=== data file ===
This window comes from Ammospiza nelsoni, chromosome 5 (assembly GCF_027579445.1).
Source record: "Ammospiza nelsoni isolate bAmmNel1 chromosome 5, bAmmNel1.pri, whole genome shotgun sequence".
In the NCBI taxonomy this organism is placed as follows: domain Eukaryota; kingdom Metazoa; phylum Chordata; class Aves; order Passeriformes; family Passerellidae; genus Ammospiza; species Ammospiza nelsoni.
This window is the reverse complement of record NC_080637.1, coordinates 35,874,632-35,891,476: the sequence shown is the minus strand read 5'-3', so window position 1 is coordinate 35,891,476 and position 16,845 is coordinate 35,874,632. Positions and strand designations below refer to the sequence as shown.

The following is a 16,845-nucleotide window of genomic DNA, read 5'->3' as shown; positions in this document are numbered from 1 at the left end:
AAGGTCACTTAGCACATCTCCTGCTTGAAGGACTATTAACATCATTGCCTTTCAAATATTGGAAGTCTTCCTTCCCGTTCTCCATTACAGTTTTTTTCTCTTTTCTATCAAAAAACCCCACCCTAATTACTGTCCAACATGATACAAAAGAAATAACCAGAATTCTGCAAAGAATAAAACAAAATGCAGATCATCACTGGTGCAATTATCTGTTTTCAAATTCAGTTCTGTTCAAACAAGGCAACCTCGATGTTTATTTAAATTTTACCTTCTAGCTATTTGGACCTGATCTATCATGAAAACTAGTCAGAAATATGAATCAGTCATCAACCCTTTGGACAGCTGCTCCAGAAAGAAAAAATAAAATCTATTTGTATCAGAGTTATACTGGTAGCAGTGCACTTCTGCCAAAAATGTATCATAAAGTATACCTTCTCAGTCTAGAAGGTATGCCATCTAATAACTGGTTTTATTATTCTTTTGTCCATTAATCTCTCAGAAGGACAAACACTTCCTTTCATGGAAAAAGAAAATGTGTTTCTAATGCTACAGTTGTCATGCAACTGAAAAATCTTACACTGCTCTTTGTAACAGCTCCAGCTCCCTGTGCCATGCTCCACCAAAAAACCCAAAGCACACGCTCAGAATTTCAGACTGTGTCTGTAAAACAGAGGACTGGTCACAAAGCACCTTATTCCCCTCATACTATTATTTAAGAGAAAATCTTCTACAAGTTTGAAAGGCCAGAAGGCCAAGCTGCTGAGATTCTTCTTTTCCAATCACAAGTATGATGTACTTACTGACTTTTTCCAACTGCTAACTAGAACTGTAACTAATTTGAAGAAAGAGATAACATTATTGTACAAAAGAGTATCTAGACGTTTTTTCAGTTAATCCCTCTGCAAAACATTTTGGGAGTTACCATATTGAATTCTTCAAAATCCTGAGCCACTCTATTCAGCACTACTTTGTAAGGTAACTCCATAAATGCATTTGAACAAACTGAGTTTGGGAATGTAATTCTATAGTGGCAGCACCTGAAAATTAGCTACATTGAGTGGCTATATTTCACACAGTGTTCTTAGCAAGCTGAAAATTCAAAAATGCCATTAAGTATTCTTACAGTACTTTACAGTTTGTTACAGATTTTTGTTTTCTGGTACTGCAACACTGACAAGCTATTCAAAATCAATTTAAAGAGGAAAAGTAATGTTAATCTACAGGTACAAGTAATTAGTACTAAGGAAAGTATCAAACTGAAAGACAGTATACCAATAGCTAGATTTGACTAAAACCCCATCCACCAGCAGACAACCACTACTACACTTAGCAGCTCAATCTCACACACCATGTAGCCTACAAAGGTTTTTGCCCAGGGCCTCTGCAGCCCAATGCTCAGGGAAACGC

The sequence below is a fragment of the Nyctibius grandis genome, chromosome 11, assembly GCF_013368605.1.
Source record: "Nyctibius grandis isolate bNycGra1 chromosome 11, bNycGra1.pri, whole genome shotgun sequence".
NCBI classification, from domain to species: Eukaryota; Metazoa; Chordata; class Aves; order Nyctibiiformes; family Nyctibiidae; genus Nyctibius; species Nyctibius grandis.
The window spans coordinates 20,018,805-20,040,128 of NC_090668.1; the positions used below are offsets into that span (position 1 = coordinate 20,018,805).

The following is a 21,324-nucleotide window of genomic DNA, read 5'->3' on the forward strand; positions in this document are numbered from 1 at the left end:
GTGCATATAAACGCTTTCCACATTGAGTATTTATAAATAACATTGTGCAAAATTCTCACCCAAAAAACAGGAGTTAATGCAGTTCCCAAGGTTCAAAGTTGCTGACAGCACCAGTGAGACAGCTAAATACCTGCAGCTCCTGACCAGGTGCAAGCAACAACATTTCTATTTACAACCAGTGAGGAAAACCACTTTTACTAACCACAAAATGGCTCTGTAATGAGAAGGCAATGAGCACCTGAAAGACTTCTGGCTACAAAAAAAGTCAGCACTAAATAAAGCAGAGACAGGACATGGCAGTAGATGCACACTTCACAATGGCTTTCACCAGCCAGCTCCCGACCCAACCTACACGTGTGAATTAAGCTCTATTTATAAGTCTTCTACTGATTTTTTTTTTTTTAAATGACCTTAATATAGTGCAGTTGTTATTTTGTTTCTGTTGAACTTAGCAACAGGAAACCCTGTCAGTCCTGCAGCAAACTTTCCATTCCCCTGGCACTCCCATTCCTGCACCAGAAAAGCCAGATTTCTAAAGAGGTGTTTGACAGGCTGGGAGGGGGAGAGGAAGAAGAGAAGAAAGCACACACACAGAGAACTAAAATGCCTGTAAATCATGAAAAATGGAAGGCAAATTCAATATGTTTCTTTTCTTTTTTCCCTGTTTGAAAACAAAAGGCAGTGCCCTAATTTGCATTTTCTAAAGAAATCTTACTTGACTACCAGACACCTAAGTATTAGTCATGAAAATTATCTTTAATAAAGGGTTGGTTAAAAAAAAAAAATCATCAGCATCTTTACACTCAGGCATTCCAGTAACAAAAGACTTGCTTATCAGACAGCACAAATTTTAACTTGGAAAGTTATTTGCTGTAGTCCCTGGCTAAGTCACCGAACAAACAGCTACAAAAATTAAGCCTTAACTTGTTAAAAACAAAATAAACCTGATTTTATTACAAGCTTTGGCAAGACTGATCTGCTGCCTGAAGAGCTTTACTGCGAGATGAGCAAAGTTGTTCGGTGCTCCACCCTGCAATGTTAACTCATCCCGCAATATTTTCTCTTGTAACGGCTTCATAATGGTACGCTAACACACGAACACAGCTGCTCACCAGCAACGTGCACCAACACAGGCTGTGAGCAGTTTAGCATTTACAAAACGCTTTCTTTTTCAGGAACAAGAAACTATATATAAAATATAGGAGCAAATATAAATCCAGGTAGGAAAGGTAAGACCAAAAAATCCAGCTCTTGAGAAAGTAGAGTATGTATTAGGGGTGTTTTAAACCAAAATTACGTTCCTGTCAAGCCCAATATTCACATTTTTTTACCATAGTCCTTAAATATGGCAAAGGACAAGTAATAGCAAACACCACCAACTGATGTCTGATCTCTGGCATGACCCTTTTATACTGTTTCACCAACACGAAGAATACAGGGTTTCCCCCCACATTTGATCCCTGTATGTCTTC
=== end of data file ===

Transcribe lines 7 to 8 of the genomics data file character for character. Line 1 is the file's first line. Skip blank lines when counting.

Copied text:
The sequence below is a fragment of the Nyctibius grandis genome, chromosome 11, assembly GCF_013368605.1.
Source record: "Nyctibius grandis isolate bNycGra1 chromosome 11, bNycGra1.pri, whole genome shotgun sequence".